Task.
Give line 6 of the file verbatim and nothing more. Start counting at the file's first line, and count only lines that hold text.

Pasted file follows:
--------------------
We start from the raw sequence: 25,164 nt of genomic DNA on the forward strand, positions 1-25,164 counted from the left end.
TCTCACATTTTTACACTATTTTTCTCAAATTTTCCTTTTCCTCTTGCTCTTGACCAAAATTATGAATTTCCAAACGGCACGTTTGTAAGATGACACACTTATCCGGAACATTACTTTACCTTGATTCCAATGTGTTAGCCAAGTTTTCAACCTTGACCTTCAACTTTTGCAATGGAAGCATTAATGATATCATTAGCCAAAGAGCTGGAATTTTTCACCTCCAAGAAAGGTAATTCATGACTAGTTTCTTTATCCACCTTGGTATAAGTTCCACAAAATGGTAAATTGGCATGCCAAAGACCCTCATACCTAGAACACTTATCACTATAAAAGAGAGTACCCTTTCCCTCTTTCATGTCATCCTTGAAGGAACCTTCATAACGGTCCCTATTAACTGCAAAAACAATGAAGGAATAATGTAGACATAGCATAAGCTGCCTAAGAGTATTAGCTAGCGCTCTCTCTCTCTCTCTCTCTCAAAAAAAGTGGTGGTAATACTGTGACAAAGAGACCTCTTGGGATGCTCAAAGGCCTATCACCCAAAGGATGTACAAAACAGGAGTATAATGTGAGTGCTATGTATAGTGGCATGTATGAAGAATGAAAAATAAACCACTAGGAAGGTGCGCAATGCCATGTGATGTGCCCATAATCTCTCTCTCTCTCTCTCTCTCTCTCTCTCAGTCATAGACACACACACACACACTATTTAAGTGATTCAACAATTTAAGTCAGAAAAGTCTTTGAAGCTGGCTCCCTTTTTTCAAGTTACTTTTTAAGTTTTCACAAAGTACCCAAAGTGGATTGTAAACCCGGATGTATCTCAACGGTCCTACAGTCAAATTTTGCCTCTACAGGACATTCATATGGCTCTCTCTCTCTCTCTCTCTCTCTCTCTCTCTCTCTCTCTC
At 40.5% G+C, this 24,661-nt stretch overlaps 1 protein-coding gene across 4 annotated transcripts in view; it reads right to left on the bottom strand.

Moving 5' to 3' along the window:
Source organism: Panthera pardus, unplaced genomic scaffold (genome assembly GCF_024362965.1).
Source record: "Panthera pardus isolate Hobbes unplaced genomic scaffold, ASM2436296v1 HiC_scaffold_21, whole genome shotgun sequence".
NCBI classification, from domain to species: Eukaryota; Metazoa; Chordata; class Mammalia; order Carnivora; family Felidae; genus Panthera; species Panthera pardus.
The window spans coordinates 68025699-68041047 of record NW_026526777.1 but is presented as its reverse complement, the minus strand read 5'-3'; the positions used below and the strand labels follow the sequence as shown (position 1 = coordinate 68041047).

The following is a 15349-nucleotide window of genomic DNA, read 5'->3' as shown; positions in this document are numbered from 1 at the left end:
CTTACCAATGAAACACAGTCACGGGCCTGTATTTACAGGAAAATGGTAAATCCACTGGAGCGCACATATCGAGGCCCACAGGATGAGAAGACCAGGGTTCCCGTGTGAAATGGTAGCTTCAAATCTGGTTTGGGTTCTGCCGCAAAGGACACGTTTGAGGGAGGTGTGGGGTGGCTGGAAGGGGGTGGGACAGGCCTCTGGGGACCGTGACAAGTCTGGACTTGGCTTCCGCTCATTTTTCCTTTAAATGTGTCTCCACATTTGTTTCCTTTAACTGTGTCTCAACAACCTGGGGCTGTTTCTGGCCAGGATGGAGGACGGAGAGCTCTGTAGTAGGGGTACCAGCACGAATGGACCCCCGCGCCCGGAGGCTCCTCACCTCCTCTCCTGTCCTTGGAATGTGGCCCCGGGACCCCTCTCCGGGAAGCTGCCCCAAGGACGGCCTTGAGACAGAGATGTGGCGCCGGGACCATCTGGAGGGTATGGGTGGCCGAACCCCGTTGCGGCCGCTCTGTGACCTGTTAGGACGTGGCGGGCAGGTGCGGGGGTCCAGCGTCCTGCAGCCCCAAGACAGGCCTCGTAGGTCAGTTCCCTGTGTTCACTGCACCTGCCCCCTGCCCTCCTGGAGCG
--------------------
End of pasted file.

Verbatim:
Source record: "Panthera pardus isolate Hobbes unplaced genomic scaffold, ASM2436296v1 HiC_scaffold_21, whole genome shotgun sequence".